**2011**, 66, 3204–3211. [Google Scholar] [CrossRef] - Auton, T.R. The lift force on a spherical body in a rotational flow. J. Fluid Mech.
**1987**, 183, 199–218. [Google Scholar] [CrossRef] - Tomiyama, A.; Tamai, H.; Zun, I.; Hosokawa, S. Transverse migration of single bubbles in simple shear flows. Chem. Eng. Sci.
**2002**, 57, 1849–1858. [Google Scholar] [CrossRef] - Menter, F.R.; Kuntz, M.; Langtry, R. Ten Year of Industrial Experience with the SST Turbulence Model. In Proceedings of the 4th International Symposium on Turbulence, Heat and Mass Transfer, Antalya, Turkey, 12–17 October 2003; pp. 625–632. [Google Scholar]
- Troshko, A.A.; Hassan, Y.A. A two-equation turbulence model of turbulent bubbly flows. Int. J. Multiph. Flow
**2001**, 27, 1965–2000. [Google Scholar] [CrossRef] - Sato, Y.; Sekoguchi, R. Liquid velocity distribution in two-phase bubble flow. Int. J. Multiph. Flow
**1975**, 2, 79–95. [Google Scholar] [CrossRef] - Sokolichin, A.; Eigenberger, G.; Lapin, A. Simulation of Buoyancy Driven Bubbly Flow: Established Simplifications and Open Questions. AIChE J.
**2004**, 50, 24–45. [Google Scholar] [CrossRef] - Moraga, F.J.; Larreteguy, A.E.; Drew, D.A.; Lahey, R.T., Jr. Assessment of turbulent dispersion models for bubbly flows in the low Stokes number limit. Int. J. Multiph. Flow
**2003**, 29, 655–673. [Google Scholar] [CrossRef] - Versteeg, H.K.; Malalasekera, W. An Introduction to Computational Fluid Dynamics. The Finite Volume Method, 2nd ed.; Pearson Education Limited: Harlow, UK, 2007; pp. 134–211. [Google Scholar]
- Chernyshev, A.S.; Schmidt, A.A. Numerical modeling of gravity-driven bubble flows with account of polydispersion. J. Phys. Conf. Ser.
**2016**, 754, 032005. [Google Scholar] [CrossRef] [Green Version] - Chernyshev, A.S.; Schmidt, A.A. Numerical simulation of gravity-driven mono- and polydisperse bubbly flows in a three-dimensional column in the framework of the Euler–Euler approach. J. Phys. Conf. Ser.
**2020**, 1697, 012236. [Google Scholar] [CrossRef] - Chen, P.; Sanyal, J.; Dudukovic, M.P. Numerical simulation of bubble columns flows: Effect of different breakup and coalescence closures. Chem. Eng. Sci.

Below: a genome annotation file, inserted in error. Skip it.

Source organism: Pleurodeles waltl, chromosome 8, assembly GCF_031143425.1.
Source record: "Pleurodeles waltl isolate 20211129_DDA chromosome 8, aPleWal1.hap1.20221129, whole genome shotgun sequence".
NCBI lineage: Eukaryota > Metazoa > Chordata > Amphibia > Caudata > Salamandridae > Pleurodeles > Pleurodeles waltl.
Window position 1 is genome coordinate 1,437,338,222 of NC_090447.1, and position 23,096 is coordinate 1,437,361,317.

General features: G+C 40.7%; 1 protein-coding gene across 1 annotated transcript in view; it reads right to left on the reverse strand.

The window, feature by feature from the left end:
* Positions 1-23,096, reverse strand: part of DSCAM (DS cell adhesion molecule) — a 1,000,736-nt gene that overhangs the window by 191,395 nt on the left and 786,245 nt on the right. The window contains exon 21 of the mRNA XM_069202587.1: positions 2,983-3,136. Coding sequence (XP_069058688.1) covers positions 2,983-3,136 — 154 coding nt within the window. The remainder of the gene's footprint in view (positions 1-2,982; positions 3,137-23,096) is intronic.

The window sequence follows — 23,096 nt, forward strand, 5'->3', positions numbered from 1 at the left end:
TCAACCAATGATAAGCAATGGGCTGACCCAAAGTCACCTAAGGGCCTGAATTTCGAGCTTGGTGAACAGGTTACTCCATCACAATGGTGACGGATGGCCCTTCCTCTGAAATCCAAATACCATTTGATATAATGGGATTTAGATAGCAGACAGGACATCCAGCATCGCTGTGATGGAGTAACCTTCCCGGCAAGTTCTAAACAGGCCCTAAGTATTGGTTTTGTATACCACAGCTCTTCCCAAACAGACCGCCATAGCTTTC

**2005**, 60, 1085–1101. [Google Scholar] [CrossRef] - Allio, A.; Buffo, A.; Marchisio, D.; Savoldi, L. Two-fluid modelling for poly-disperse bubbly flows in vertical pipes: Analysis of the impact of geometrical parameters and heat transfer. Nucl. Eng. Technol.
**2022**, in press. [Google Scholar] [CrossRef]

**Figure 2.**BSD function and piecewise approximations. The characteristic bubble size is ${d}_{b}$ = 0.25 mm. (

**a**) N = 7,

**R1**; (

**b**) N = 7,

**R2**; (

**c**) N = 4,

**R3**; (

**d**) N = 10,

**R3**.

**Figure 3.**Distributions of flow parameters as a function of the number of bubble classes. The characteristic bubble size ${d}_{b}$ = 0.25 mm; (

**a**) the bubble volume fraction; (

**b**) the interfacial area density; (

**c**) the bubble velocity; (

**d**) the liquid velocity.

**Figure 4.**Radial profiles of the bubble volume fraction in the reference cross-section (see Figure 1) per different characteristic bubble sizes: (

**a**) M = 0.25 mm; (

**b**) M = 0.5 mm; (

**c**) M = 1.0 mm.

**Figure 5.**Radial profiles of the interfacial area density in the reference cross-section (see Figure 1) for different characteristic bubble sizes: (

**a**) M = 0.25 mm; (

**b**) M = 0.5 mm; (

**c**) M = 1.0 mm.

**Figure 6.**Radial profiles of bubble velocity in the reference cross-section (see Figure 1) for different characteristic bubble sizes: (

**a**) M = 0.25 mm; (

**b**) M = 0.5 mm; (

**c**) M = 1.0 mm.

**Figure 7.**Radial profiles of liquid velocity in the reference cross-section (see Figure 1) for different characteristic bubble sizes: (

**a**) M = 0.25 mm; (

**b**) M = 0.5 mm; (

**c**) M = 1.0 mm.

**Figure 8.**Distribution of a weighted variance ${\sigma}_{norm}$ for the bubble volume fraction, ${\alpha}_{b}$.

**Figure 9.**Distribution of a weighted variance ${\sigma}_{norm}$ for the interfacial area density, ${S}_{int}$.

**Figure 10.**Distribution of a weighted variance ${\sigma}_{norm}$ for the bubble velocity, ${V}_{b}$.

**Figure 11.**Distribution of a weighted variance ${\sigma}_{norm}$ for the liquid velocity, ${V}_{l}$.

Disclaimer/Publisher’s Note: The statements, opinions and data contained in all publications are solely those of the individual author(s) and contributor(s) and not of MDPI and/or the editor(s). MDPI and/or the editor(s) disclaim responsibility for any injury to people or property resulting from any ideas, methods, instructions or products referred to in the content. |

© 2023 by the authors. Licensee MDPI, Basel, Switzerland. This article is an open access article distributed under the terms and conditions of the Creative Commons Attribution (CC BY) license (https://creativecommons.org/licenses/by/4.0/).

## Share and Cite

**MDPI and ACS Style**

Chernyshev, A.; Schmidt, A.; Chernysheva, V.
An Impact of the Discrete Representation of the Bubble Size Distribution Function on the Flow Structure in a Bubble Column Reactor. *Water* **2023**, *15*, 778.
https://doi.org/10.3390/w15040778

**AMA Style**

Chernyshev A, Schmidt A, Chernysheva V.
An Impact of the Discrete Representation of the Bubble Size Distribution Function on the Flow Structure in a Bubble Column Reactor. *Water*. 2023; 15(4):778.
https://doi.org/10.3390/w15040778

**Chicago/Turabian Style**

Chernyshev, Alexander, Alexander Schmidt, and Veronica Chernysheva.
2023. "An Impact of the Discrete Representation of the Bubble Size Distribution Function on the Flow Structure in a Bubble Column Reactor" *Water* 15, no. 4: 778.
https://doi.org/10.3390/w15040778